Selling to the Government: Which Proposals Are Worth Your B&P?

39105710_sWhen it comes to selling to the government, many times there are so many opportunities available to you and your team that you may just have to stop and evaluate your options before you get too far down the road of spending your money. After all, just because the possibilities are attractive does not mean that you should bid them, and it certainly does not mean that you will win them. So why should you waste all your resources trying?

The key is to determine which opportunity proposals you should be spending your resources on and how you should prioritize them.

If Proposals Are Due in the Same Time Span

Chances are, you’ll have more opportunity proposals to bid on than you’ll have available proposal managers. And, as there are always peaks at certain times of the fiscal year, it’s possible that they may all be due about the same time. So how do you know which ones you should focus on?

First you must evaluate all the deals and grade each one based on several different criteria. In general, you are looking to understand if the customer knows who your company is, and the value-adds that you bring:

  • Have you talked to the customer and differentiated your company from the incumbent?
  • Do you know who the other competitors are?  Have you talked to them?
  • Have you performed a Blackhat process?
  • Does the Contracting (KO) shop know your company and the strengths you bring?
  • Did you build the best team to deliver the government with an optimal solution?
  • Do you have Past Performance to support this effort directly?
  • Have you “shaped” the deal?
o   Did you help the KO understand the best NAICS codes and evaluation process for the type of deal and what options give them a greater competitive response?
o   Have you developed a white paper for the customer to show them other “better/smarter/faster” solutions?

 

Once you have graded your progress on each of the opportunities you have run capture on, you should have an idea where you stand, and thus, which opportunities you believe most advantageous for your company. Then, with this understanding, you can evaluate and assign opportunities to your proposal managers.  Finally, you must determine if a PM or Executive could effectively lead the response process on any of the remaining efforts.

Grading an Opportunity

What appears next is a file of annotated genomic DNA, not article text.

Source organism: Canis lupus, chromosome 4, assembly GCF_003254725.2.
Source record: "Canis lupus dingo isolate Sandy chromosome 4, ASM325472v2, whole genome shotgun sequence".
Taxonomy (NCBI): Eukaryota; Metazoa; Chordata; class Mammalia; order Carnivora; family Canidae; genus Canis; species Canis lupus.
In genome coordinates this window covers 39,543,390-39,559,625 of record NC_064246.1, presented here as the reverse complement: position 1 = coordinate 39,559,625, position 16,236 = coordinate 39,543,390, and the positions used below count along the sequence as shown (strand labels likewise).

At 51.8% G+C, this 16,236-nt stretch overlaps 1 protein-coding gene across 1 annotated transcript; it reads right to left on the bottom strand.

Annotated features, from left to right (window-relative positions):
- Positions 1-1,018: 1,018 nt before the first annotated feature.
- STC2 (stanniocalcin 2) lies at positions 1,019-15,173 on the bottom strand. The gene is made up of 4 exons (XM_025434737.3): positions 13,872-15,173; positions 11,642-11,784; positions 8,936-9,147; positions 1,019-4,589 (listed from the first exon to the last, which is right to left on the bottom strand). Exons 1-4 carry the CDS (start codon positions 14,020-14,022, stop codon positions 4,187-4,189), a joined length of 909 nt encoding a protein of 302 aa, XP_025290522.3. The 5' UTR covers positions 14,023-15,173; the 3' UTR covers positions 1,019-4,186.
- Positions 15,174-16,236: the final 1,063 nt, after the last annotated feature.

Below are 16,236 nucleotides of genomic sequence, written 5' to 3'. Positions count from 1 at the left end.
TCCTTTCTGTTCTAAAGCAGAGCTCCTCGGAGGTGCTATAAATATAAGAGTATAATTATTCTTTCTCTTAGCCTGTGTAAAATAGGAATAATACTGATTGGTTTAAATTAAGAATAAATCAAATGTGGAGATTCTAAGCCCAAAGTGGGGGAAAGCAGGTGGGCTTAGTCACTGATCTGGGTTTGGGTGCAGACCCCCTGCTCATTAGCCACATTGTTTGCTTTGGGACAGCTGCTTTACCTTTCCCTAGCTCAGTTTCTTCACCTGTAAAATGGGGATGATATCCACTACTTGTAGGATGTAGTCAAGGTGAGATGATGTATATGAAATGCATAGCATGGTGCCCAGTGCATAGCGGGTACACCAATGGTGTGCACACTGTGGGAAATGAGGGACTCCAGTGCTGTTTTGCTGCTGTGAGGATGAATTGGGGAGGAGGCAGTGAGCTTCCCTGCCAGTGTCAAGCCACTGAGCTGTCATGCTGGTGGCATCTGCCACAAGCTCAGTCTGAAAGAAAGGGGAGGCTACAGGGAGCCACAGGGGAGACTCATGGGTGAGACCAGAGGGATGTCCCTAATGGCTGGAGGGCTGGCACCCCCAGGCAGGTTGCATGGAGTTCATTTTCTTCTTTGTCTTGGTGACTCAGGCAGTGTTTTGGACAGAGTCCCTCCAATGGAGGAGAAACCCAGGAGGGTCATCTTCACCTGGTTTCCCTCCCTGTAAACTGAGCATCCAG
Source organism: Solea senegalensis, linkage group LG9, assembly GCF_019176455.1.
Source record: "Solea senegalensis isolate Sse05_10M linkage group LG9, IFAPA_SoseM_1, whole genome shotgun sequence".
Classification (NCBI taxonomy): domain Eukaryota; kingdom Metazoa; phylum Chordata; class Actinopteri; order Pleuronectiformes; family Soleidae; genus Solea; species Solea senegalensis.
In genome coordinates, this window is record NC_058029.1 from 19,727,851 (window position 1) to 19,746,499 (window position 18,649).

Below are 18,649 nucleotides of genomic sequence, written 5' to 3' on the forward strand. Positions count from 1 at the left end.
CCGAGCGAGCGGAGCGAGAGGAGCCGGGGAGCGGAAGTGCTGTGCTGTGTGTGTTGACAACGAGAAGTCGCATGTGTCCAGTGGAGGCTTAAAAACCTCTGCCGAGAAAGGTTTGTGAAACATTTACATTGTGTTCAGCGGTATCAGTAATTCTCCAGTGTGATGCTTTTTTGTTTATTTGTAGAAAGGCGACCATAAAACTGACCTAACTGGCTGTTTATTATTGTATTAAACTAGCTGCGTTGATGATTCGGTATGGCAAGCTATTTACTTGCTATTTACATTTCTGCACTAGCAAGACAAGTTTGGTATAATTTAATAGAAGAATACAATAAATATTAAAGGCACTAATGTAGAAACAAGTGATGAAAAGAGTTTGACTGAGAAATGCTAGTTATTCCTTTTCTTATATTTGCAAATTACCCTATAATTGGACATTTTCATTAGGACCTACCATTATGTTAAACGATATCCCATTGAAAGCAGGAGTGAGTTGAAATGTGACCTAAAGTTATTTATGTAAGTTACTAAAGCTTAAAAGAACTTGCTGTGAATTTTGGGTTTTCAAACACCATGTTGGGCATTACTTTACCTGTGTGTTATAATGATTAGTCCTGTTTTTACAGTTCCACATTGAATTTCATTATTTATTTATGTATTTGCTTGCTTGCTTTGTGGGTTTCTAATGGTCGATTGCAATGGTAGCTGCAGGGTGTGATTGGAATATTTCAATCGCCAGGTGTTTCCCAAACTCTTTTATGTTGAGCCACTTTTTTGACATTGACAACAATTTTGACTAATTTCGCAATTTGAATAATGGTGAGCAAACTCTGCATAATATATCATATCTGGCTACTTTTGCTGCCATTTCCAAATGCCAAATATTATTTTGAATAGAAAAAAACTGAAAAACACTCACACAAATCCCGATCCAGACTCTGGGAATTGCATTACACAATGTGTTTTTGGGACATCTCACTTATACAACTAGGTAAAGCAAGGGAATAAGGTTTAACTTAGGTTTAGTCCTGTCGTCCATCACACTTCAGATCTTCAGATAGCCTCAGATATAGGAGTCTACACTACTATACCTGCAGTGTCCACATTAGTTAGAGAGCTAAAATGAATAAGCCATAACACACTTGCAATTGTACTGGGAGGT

What makes an ideal opportunity?

  • Profit Margin: Everybody strives to meet certain predefined goals to cover operating costs and growth projections.  Some deals are flush and others are under water against corporate goals.  So if you are evaluating whether to bid several deals, money makers are always the first place to start.
  • Type of work being delivered: Many opportunities need solutions that don’t always fit exactly with what you currently can deliver.  So make sure you build a team that satisfies all the requirements for the customer.  If you cannot solve even one item on the requirements list with your team, this is a deal you will likely not win.
  • Knowledge of the deal: “He who knows the most, generally responds with the best proposal.” The more you know about the customer – what they really need/want, what they really can afford, who they really want to work with – then you are in a much better position to be selected to do the work.  So the grade here is about collecting intelligence (G2) about the Agency and how they think.

But How Do You Grade Effectively?

Unfortunately, most companies only have a manual process in place, and by manual process I mean they speak to different Capture Executives about all of their current opportunities, hoping to get a measured feel for the information and criteria listed above. And as most of these decisions are more subjective than objective, skewed by individual perspectives, these companies’ representatives tend to make some impulsive decisions that don’t stem from a full understanding of the situation. Thus some of their choices may not accurately reflect the best choice.

Some companies, with the use of a more intelligent Capture Management (Capture Executive) Software, can accurately and objectively understand where each capture is in the collection and shaping process.  This allows measurement to take the form of a progress report or a grade which actually depicts how much work has already been accomplished, and what more still needs to happen.

It is through this measurable consistency that you can actually begin to truly understand which bids will be worth your company’s time and money.

About Skip Blackburn